A Dutch district court has set what some believe may be a new landmark precedent in the area of private cartel enforcement in the European Union, including against South African company Sasol.
The case is what appears to be a fairly straight-forward “follow-on” civil action, i.e., a complaint brought in civil court by injured parties (or those who acquired those parties’ rights to sue) that is based entirely on a European Union Commission decision condemning illegal cartel activity within the common EU market.
My neighbors on the Avenue Louise here in Brussels, CDC (Cartel Damages Claims), had bought the rights to sue from various purchasers of paraffin wax and lodged the complaint against the “paraffin mafia” (Shell’s words, quoted by Neelie Kroes – also see here) in September 2011. The 13-year cartel (1992-2005)** may well result in sizeable civil damage awards (Sasol’s reduced EC fine alone was 318 million €) once the procedural and jurisdictional hurdles have been cleared. And this most recent ruling goes a long way in doing so. The key “procedural issues” that had to be resolved first were whether all of the cartel members could be sued in the Netherlands, even though not all of them operated in that country, and whether the pending EU court appeals against the 2008 Commission decision effectively stayed the parallel civil proceedings in the Dutch court.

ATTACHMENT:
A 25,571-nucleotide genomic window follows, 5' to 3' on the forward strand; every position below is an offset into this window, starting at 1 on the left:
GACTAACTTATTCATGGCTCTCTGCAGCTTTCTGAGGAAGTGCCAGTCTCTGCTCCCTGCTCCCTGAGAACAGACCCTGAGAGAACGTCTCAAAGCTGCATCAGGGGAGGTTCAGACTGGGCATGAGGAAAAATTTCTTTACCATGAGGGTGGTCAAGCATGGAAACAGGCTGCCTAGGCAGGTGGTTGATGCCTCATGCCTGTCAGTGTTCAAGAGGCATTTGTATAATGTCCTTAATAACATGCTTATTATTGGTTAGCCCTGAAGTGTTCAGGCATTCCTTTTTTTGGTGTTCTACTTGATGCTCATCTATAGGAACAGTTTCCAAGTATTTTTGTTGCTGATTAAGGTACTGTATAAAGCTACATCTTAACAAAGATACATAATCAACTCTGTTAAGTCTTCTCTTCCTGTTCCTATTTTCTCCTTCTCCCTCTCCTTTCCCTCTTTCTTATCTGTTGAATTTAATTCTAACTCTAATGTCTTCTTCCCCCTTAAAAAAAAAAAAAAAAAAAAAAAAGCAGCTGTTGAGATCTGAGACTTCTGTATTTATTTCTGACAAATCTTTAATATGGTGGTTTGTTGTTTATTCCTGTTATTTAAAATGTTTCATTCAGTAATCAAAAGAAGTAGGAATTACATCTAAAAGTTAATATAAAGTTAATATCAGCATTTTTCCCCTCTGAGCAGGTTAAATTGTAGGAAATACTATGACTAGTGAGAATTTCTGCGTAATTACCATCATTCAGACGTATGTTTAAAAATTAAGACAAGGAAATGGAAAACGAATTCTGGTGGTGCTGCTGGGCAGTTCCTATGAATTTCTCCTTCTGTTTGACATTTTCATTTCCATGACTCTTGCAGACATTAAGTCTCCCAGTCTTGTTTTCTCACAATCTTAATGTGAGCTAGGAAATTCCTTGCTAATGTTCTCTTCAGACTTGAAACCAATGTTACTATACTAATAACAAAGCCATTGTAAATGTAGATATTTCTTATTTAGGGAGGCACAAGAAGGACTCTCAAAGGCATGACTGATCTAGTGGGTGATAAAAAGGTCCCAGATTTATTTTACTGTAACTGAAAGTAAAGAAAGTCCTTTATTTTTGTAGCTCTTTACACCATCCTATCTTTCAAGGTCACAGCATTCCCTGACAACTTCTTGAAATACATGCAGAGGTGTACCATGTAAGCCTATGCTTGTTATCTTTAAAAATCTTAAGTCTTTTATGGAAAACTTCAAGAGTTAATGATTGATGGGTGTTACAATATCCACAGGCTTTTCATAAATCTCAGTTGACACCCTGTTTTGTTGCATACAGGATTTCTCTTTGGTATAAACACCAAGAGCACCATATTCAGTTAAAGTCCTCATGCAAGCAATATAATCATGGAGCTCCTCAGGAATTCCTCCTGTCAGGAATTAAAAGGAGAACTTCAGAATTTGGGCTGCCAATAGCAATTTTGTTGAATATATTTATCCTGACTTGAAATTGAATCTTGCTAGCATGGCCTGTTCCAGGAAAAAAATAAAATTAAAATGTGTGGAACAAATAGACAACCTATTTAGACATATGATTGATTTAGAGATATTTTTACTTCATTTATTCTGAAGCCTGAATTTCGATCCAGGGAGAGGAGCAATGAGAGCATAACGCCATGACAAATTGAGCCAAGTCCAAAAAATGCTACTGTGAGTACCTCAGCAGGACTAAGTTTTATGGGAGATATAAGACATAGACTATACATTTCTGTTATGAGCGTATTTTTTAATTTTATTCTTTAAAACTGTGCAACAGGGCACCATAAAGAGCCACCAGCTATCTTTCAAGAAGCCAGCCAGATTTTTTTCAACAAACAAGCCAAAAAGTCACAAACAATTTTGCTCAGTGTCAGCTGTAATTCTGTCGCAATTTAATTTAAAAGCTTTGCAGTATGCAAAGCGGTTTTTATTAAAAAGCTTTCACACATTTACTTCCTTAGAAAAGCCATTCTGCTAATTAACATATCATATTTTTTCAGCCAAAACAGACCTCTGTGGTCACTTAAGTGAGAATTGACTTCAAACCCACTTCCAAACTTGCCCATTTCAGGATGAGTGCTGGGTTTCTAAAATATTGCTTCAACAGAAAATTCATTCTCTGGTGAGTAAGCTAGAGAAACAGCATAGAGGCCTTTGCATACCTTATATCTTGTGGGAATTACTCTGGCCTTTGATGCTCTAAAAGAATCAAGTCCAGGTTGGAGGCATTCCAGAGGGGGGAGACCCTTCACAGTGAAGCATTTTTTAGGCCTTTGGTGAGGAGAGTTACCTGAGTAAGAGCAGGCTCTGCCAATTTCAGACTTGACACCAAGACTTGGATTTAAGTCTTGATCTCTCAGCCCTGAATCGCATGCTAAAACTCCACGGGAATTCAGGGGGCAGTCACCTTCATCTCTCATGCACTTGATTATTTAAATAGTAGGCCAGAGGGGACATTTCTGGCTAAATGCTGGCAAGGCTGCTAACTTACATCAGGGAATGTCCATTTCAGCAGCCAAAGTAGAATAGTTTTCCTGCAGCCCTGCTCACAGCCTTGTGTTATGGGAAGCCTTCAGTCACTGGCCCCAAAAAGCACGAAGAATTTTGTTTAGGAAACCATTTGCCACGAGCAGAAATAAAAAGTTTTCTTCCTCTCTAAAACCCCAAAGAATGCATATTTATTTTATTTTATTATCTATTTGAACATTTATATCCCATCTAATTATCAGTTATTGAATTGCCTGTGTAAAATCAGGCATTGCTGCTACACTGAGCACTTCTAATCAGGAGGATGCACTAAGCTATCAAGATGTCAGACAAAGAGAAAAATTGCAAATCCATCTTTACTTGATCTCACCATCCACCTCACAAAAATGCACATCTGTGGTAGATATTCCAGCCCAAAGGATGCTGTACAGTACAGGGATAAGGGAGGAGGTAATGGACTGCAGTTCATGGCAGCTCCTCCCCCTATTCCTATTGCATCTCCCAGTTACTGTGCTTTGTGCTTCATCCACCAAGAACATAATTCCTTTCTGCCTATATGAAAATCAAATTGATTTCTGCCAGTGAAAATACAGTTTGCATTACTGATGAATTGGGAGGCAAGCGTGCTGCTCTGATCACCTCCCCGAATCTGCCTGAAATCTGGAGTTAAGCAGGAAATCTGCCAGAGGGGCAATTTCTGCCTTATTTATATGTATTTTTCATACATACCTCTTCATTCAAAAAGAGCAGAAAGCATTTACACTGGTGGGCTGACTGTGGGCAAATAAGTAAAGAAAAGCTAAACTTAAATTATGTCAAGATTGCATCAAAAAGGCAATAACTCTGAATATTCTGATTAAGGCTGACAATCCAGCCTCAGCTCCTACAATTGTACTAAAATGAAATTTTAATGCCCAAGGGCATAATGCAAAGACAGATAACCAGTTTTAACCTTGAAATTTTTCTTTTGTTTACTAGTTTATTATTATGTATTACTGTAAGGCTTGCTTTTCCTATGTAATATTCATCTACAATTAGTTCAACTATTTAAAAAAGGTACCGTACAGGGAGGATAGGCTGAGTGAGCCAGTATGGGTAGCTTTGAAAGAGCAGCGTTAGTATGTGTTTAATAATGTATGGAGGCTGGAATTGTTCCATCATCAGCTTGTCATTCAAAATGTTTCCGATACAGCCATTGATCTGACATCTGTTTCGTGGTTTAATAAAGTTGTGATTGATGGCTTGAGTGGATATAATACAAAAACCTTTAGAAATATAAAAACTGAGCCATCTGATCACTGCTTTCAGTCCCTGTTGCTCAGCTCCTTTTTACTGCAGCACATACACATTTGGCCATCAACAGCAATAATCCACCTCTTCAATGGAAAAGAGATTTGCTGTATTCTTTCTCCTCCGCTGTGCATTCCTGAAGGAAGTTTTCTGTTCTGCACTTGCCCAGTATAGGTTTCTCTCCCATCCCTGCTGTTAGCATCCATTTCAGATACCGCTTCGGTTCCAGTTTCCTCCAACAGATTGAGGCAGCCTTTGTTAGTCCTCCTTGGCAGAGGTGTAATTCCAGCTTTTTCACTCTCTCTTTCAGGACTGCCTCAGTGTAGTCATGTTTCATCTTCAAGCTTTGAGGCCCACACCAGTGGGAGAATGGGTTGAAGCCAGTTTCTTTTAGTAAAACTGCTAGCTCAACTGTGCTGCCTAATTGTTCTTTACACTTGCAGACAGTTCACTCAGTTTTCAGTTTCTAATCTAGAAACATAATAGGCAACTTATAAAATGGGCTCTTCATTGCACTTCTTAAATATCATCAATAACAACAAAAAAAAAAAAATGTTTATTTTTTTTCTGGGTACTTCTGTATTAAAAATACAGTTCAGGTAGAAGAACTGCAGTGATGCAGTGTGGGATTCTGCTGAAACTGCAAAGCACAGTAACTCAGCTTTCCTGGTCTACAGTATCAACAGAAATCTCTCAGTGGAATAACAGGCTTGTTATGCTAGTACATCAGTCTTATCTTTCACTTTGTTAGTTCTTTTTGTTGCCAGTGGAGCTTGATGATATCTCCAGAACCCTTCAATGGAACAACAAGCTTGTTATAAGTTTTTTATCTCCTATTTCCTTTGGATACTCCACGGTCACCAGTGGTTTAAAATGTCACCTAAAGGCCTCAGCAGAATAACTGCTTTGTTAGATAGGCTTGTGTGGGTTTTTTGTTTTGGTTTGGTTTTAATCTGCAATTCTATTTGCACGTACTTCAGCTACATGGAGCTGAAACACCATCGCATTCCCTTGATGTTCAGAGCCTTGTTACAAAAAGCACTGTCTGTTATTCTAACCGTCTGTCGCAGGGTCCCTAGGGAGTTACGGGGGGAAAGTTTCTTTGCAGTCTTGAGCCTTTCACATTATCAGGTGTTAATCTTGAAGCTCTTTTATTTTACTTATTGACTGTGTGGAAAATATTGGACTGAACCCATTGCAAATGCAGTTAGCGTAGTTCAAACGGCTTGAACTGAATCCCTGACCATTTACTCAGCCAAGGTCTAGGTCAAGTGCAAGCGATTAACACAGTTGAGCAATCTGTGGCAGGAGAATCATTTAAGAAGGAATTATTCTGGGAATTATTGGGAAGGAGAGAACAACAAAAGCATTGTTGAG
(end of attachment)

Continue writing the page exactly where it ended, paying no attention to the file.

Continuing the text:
The court ruled in favour of the plaintiff group on both accounts, holding that all cartelists could be sued together for damages in the jurisdiction in which any one of their fellow co-conspirators has its seat [here, that would notably be Royal Dutch Shell, ironically the cartel’s whistle-blower that escaped the EC ruling with a zero-€ fine] . That is, even though purported ring-leader Sasol or any of the other [non-Dutch] alleged cartelists may not have had any operations in the Netherlands, they can still be subject to a full-blown civil lawsuit there. In effect, the ruling says that the European Union’s antitrust decisions, combined with the civil protections afforded EU companies and citizens, creates a de facto long-arm statute, reaching beyond the traditional geographic jurisdictional boundaries.
In addition, it held that a pending appeal against an EC cartel decision should not result in an automatic stay of any civil proceedings, as this would unduly curtail the fundamental right to seek compensation of injured parties under EU law.
While I don’t read Dutch — and therefore cannot analyse the actual decision of the NL royal court — I trust that CDC summarised its findings accurately, even though the company clearly has a stake in this and thus a likely bias.
** According to Neelie Kroes’s speech, the cartelists initially met at the “Blue Salon” at a Hamburg hotel bar (my home town, coincidentally). I have a feeling it was this place — it’s always fun to visualise cartel activity in the flesh, just like “The Informant” did for moviegoers in 2009…: